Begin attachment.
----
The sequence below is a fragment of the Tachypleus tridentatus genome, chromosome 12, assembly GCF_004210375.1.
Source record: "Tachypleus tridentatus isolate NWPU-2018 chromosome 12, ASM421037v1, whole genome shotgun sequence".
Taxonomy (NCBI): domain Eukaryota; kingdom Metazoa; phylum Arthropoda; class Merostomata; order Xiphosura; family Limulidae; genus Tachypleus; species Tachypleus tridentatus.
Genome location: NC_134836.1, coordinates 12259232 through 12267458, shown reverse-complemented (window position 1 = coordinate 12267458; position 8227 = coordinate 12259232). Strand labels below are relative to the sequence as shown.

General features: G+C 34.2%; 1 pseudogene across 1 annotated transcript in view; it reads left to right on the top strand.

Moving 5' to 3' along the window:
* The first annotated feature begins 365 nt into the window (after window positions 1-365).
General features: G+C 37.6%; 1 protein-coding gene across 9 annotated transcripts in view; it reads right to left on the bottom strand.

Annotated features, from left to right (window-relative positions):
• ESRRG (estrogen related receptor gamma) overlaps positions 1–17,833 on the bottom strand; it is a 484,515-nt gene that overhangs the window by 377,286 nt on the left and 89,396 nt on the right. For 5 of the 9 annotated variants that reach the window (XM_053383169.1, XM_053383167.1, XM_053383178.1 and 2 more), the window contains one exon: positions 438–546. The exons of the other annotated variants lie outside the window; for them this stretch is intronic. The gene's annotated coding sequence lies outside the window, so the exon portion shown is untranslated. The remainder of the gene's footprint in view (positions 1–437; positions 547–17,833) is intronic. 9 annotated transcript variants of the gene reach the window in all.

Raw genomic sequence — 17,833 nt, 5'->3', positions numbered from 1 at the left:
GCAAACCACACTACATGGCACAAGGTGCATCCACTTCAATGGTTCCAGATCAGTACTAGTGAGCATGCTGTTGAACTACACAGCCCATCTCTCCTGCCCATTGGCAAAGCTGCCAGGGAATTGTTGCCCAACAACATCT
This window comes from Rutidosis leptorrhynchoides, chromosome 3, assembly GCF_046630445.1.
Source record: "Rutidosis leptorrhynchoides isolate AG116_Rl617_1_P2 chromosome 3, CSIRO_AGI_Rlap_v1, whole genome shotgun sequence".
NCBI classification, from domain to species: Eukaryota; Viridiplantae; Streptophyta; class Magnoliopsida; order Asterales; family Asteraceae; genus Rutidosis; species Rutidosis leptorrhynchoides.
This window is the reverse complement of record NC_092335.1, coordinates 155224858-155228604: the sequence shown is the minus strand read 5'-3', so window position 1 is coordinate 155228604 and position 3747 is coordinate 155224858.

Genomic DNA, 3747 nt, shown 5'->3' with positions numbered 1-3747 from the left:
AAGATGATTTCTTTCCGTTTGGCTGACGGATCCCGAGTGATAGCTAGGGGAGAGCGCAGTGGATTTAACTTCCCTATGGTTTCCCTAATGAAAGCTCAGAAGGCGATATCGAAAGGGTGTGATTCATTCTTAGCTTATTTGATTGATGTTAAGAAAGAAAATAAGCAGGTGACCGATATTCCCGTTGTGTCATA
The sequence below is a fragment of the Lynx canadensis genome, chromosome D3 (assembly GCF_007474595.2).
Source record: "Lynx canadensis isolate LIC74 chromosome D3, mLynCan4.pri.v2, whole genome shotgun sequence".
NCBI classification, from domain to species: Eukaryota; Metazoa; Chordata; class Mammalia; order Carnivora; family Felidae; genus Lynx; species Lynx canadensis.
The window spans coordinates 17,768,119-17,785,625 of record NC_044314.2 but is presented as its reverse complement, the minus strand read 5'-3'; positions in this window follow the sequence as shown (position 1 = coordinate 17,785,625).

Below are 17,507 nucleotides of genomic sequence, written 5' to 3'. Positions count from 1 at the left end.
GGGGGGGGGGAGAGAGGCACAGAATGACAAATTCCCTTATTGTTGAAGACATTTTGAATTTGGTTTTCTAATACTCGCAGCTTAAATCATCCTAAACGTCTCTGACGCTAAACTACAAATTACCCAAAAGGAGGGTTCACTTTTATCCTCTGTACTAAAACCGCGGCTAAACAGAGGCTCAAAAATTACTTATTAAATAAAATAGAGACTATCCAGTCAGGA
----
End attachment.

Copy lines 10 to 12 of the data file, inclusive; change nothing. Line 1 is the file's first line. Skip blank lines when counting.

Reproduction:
• ESRRG (estrogen related receptor gamma) overlaps positions 1–17,833 on the bottom strand; it is a 484,515-nt gene that overhangs the window by 377,286 nt on the left and 89,396 nt on the right. For 5 of the 9 annotated variants that reach the window (XM_053383169.1, XM_053383167.1, XM_053383178.1 and 2 more), the window contains one exon: positions 438–546. The exons of the other annotated variants lie outside the window; for them this stretch is intronic. The gene's annotated coding sequence lies outside the window, so the exon portion shown is untranslated. The remainder of the gene's footprint in view (positions 1–437; positions 547–17,833) is intronic. 9 annotated transcript variants of the gene reach the window in all.

Raw genomic sequence — 17,833 nt, 5'->3', positions numbered from 1 at the left:
GCAAACCACACTACATGGCACAAGGTGCATCCACTTCAATGGTTCCAGATCAGTACTAGTGAGCATGCTGTTGAACTACACAGCCCATCTCTCCTGCCCATTGGCAAAGCTGCCAGGGAATTGTTGCCCAACAACATCT